Verizon 4G: Fast But Expensive

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Verizon’s new 4G service is live and it’s fast. I’ve been testing out one of the two devices that’ll be available this Sunday, the $99 LG VL600 USB modem, and I can honestly say that it blurs the line between lower-tier home broadband plans from the likes of Comcast and Time Warner.

Now keep in mind that nobody’s really on Verizon’s 4G network yet. Here in the Boston area, it’s basically yours truly, a handful of Verizon employees (I’d assume), and any other tech writers who may have gotten an early device. (More on Techland: How To: Recycle Your Old Gadgets)

1056106946That being said, speed tests pegged maximum download rates at upwards of 20 megabits per second and maximum upload rates at around 6 megabits per second. For most web surfing, my download speeds generally clocked in at between 10 and 12 megabits per second, with upload speeds around 2 megabits per second.

For comparison, Comcast’s “Performance” home broadband plan here in the Boston area runs $45 per month and promises download speeds of up to 12 megabits per second, with upload speeds of up to 2 megabits per second.

So a single person with one computer could conceivably go with Verizon over Comcast for roughly the same monthly price and could take the connection anywhere there’s a Verizon signal.

The problem is that Verizon’s 4G data is capped at 5 or 10 gigabytes of usage per month, depending on the plan ($50 per month and $80 per month, respectively). This is a really odd move, as competing 4G providers aren’t capping usage at all. (More on Techland: Verizon to Pay $77 Million in FCC ‘Mystery Fees’ Investigation)

Take Sprint, for instance. Its 4G plan costs $50 per month and provides for unlimited usage. Add another $10 per month and you can get unlimited 4G data along with 5 gigabytes of 3G data. People are used to 3G data being capped, but the promise of 4G has traditionally been that the speeds are so fast and the pipelines are so big that nothing needs to be metered.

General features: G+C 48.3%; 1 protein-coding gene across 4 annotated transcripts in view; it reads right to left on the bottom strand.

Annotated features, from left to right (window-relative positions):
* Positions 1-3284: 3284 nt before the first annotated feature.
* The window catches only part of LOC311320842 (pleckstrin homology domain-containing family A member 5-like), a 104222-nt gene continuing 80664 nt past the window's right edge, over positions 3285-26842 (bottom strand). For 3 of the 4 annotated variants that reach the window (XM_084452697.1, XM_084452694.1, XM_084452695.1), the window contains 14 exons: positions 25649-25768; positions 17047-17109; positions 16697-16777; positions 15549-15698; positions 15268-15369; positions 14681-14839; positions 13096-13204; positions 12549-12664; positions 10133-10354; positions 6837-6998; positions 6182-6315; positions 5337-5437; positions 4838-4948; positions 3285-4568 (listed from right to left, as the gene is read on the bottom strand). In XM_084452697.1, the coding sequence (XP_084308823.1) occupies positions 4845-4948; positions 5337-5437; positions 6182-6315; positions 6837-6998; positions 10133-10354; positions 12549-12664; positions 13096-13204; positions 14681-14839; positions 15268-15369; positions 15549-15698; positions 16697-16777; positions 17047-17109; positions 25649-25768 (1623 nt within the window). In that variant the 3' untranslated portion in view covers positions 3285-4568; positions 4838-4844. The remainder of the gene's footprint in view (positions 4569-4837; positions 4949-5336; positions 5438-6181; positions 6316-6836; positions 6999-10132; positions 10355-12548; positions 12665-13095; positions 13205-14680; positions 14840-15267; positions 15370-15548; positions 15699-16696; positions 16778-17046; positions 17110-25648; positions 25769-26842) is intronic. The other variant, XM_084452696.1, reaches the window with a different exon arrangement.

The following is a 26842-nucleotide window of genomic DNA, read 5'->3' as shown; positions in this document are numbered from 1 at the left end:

Verizon’s setup process and software also leave a whole lot to be desired. Though the device I tested is a USB modem and could theoretically hold files like a standard USB thumb drive, the installation software comes on a CD (remember those?) or has to be downloaded from the internet first.

By comparison, the 3G USB modem I have from Virgin Mobile contains all of the necessary software loaded right onto the modem itself. Plug it in and it installs the software and connects you to the activation site. (More on Techland: AT&T, T-Mobile and Verizon Want Phones to Replace Credit Cards)

All I could picture was someone at the airport buying this thing out of one of those kiosks and trying to get it to work with a netbook. You have to call an 800 number to activate it, then install the software from the CD (hope you have a CD drive) or download it (hope you have an internet connection) before you can get online. And the software looks like it’s from last decade.


The connection button says “Connect WWAN” and “Disconnect WWAN.”

Luckily once everything’s up and running, it’s very fast and very stable. And even Sprint’s much more affordable (and unlimited) 4G service promises “average download speeds of 3-6 Mbps,” whereas Verizon averaged double that, with a peak download speed of 27 megabits per second at one point.

So if it’s speed you’re after and you can stomach the expensive, capped monthly service plans, Verizon’s 4G offering doesn’t disappoint. If you’re looking for something more affordable, though, there are other options.

More on Techland:

Verizon Launching Fast 4G Mobile Data Service Next Week

Verizon CEO: “There Are Too Many Players in the Industry”

‘Rover’ Prepaid, Unlimited 4G Broadband Starts at $5 a Day